The Belize dollar doesn’t buy much these days. But that’s all the Placencia Producers Cooperative Society paid on Saturday to own what to them is an important piece of equipment. Two fishing trawlers were bought for a total of $800,000 by OCEANA in Belize’s parent company, Oceana International, through donations. Some of the money went to pay off debts, and in 2012 one of the trawlers went to the Coastal Zone Management Authority and Institute. The other, the “Northern II”, a 103-ton 22 by 6 by 3 three-engine beast first built in 1971, was handed over to the society on Saturday. The Cooperative Society, now 51 years old, is aiming to move into new markets as the stock of fish and seafood products dwindles, and one of them is seaweed harvesting. Cooperative president Sydney Lopez explains the necessity and importance of the vessel.
Sydney Lopez – Cooperative President:
We used to harvest seaweed a long time ago, but it was harvest from the wild, but not sustainable. We wanted to do something that would keep giving, so we formed a proposal. We got a grant in 2010. Then we started a pilot project. That lasted for like 18 months. We had a lot of delays, weather, Government, and finally we got going 18 months ago. We have not completed the pilot project, and we’re now into the second phase which is going to be our expansion project.
The group will refurbish and make use of the “Northern II” trawler as their home away from home. The vessel has living quarters and a kitchen that can house fishermen who go out to plant and harvest the seaweed, which is processed at the Society’s office on the beach side in Placencia. Operations manager for the cooperative, Justino Mendez, tells us more.
Justino Mendez – Cooperative Operations Manager;
We have already started investment in ensuring that we get it out from where it was. We look at a further assessment of exactly what we’re going to need financially, to get it running. We’re going to have somebody Monday, Mr Cabral, who will who will give us an overall assessment of the trawler, and then we budget exactly what we need. Where we’re gonna get this financing? We are right now writing to BEST. This will come through the Japanese Social Investment Fund. We will write it within the proposal to support the harvesting of this, particularly our seaweed expansion project, and this trawler boat will facilitate that.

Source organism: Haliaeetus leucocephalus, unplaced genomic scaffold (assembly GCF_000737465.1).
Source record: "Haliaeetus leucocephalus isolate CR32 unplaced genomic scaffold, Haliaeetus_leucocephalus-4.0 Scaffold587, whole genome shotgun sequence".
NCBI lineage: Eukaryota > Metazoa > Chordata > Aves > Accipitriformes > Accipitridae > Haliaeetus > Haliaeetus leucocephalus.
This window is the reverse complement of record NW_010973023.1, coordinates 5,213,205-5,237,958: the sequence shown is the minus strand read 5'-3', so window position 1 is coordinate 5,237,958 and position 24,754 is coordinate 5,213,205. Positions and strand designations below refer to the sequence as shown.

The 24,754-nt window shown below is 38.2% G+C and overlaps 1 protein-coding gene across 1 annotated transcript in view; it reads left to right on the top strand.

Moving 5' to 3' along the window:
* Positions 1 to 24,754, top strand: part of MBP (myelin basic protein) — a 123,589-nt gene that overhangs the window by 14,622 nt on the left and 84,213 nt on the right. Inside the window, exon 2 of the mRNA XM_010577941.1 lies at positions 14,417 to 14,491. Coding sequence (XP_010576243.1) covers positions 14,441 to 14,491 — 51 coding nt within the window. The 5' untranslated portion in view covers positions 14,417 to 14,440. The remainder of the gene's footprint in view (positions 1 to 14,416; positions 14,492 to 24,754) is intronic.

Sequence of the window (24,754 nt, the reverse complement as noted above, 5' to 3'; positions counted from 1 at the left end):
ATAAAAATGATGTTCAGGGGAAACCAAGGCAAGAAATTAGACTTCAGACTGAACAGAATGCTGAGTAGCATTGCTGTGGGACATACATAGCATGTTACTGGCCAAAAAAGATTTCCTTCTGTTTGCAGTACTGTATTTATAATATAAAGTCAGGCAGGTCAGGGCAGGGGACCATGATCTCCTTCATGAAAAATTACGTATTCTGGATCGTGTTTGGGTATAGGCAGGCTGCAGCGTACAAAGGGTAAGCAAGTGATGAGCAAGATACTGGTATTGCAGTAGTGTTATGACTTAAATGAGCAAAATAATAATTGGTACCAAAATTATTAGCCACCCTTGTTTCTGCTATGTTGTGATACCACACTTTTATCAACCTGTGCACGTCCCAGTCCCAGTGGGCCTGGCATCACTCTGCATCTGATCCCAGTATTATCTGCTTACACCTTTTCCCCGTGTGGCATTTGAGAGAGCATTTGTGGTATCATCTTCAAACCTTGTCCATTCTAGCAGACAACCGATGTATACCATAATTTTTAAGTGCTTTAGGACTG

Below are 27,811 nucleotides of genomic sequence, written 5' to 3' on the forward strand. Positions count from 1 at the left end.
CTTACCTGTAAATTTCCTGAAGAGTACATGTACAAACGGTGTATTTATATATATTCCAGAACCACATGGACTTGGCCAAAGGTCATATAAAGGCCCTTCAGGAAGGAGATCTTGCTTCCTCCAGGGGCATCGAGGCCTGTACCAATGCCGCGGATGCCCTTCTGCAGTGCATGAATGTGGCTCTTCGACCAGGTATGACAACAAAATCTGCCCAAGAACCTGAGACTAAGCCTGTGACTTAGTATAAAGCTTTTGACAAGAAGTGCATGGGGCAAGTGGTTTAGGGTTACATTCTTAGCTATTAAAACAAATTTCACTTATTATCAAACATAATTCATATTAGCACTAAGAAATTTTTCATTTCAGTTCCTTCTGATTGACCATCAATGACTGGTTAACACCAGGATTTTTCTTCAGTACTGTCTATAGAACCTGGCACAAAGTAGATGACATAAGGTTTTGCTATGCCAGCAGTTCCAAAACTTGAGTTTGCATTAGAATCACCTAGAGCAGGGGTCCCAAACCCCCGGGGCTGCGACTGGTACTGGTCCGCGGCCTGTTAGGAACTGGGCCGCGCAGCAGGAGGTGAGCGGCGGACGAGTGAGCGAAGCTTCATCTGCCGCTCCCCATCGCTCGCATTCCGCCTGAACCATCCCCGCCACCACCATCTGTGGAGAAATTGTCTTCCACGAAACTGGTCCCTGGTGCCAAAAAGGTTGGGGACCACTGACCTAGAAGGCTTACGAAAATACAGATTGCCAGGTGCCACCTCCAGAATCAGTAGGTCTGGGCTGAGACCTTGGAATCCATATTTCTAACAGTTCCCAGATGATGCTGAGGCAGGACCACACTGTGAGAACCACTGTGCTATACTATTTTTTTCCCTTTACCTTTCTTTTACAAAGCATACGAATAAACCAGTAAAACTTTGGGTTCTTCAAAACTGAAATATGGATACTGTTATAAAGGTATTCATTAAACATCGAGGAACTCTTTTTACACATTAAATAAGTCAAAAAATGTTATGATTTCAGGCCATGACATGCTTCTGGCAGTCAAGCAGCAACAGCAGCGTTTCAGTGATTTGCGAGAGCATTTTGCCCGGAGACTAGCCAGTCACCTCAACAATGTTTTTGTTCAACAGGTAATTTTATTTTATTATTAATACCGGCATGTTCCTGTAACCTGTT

While it is officially on the books as having been sold in a legally binding contract, OCEANA considers it a donation for a worthy cause. Vice-President Audrey Matura Shepherd said the organization wanted a sustainable and responsible project to support.
Audrey Matura Shepherd – V.P. OCEANA Belize:
I think the main attraction to us had to be for the change we saw of a fishing group, that understood the concept that when it comes to fishing it is not like farming. In farming you go and plant something and you extract it. Fishing is you just go and take out, and take out from nature. Then you are not thinking, “OK, if I’m taking out, how is it replenishing?” So for a long time environmental groups have tried to teach fishers that you can’t just keep on taking out. You have to be able to figure out, How do I just take out the number, and leave sufficient for it to be stocked? Well this project, the seaweed project, is really like farming. That’s why it’s called “seaweed farming”. You go and you put in, and you only take out what wou have put in. Now that is sustainable development, and that’s one of the major attractions for us.